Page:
Belfast Telegraph

High street hit hard as retail sales take a dive

By Philip Whiterow

A hangover from the previous month's royal wedding, Easter and run of bank holidays sent retail sales tumbling last month, official figures have revealed.

Retail sales volumes dropped by 1.4% month-on-month in May, the Office for National Statistics (ONS) said, as food stores and household goods retailers both saw sales slide.

Food stores saw the first decline in volumes for 14 months as fuel prices and the knock-on of the current economic environment hit spending and reversed a record performance in April.

The figures were much worse than City predictions for a decline of between 0.6% and 0.9%.

May's decline also slashed year-on-year volume growth to just 0.2% from 2.4% in April, a figure which was revised lower today from 2.8%.

The ONS said the absence of April's special events affected the figures but added that consumers cutting back as a result of increasing fuel prices and uncertainty over pay and job security also had an impact.

Food store volumes fell by 3.5% year-on-year but the value of sales rose by 1.7%, with retailers lifting prices by 5.3% to claw back some volumes.

Furniture, electricals goods and DIY shops also saw volumes decline, with a 6% drop in May on last year, although the comparative period was boosted by pre-World Cup spending.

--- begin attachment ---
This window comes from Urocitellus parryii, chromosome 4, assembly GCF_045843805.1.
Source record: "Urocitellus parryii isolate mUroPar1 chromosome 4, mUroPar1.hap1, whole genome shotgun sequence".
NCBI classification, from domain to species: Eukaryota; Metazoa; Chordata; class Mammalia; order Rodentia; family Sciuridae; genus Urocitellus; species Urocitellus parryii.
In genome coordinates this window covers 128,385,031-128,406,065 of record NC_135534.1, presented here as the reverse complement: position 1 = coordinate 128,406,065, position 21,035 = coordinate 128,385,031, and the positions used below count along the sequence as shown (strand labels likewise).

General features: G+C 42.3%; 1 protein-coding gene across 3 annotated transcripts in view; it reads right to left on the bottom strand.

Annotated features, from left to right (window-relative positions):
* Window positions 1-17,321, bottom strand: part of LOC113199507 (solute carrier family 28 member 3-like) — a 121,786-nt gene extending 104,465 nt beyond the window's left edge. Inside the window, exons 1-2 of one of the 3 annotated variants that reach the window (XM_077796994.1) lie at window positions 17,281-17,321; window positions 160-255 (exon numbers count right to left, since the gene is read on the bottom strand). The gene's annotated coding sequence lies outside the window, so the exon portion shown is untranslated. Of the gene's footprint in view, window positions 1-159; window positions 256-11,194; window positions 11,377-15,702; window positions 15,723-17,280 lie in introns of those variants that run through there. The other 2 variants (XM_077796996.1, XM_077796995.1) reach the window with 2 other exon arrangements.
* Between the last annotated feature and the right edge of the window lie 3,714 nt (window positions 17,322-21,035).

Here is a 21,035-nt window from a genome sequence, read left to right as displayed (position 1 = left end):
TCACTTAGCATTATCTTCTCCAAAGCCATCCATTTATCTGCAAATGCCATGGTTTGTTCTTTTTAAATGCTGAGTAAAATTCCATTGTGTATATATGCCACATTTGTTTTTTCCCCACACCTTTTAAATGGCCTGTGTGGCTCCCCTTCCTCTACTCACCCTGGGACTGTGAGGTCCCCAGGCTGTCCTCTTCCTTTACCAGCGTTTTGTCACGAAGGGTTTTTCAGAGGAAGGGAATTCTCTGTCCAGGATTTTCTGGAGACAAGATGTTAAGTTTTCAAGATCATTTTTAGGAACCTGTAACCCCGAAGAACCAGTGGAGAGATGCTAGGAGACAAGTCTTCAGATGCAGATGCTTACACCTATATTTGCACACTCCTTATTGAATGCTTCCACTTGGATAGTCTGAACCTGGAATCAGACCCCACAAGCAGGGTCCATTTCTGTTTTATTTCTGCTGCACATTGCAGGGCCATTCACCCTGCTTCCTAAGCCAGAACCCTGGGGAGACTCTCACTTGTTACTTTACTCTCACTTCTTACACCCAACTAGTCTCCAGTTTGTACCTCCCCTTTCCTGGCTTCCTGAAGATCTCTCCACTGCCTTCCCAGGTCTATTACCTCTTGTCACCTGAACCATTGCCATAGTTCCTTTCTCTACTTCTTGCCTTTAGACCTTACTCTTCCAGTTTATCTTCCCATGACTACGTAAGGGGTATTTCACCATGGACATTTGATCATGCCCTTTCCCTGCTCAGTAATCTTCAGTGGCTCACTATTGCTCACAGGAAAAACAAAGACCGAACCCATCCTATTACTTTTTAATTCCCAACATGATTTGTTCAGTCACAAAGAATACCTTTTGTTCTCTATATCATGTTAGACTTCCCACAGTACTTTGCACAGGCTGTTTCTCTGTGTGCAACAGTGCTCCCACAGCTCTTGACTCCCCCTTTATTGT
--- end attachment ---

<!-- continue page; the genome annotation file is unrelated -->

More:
Vicky Redwood, an analyst at Capital Economics, said: "We expect this trend to worsen as households respond to the intensifying squeeze on their real pay. We continue to think that overall household spending will drop by about 1% this year."

Today's figures show that for every pound spent in the retail sector, 42p is spent in food stores.

The British Chambers of Commerce said it now forecast that GDP will grow by only 0.3% in the second quarter of 2011, much less than official and City analysts are predicting.

Chief economist David Kern said: "Given the pressures facing businesses and consumers, and with the Government's fiscal austerity programme continuing to bite, it would be a mistake to raise interest rates.

"But more must be done to sustain growth and empower businesses to create jobs, export and invest. Productivity has fallen significantly since 2008 and recouping these losses must be a key policy priority."

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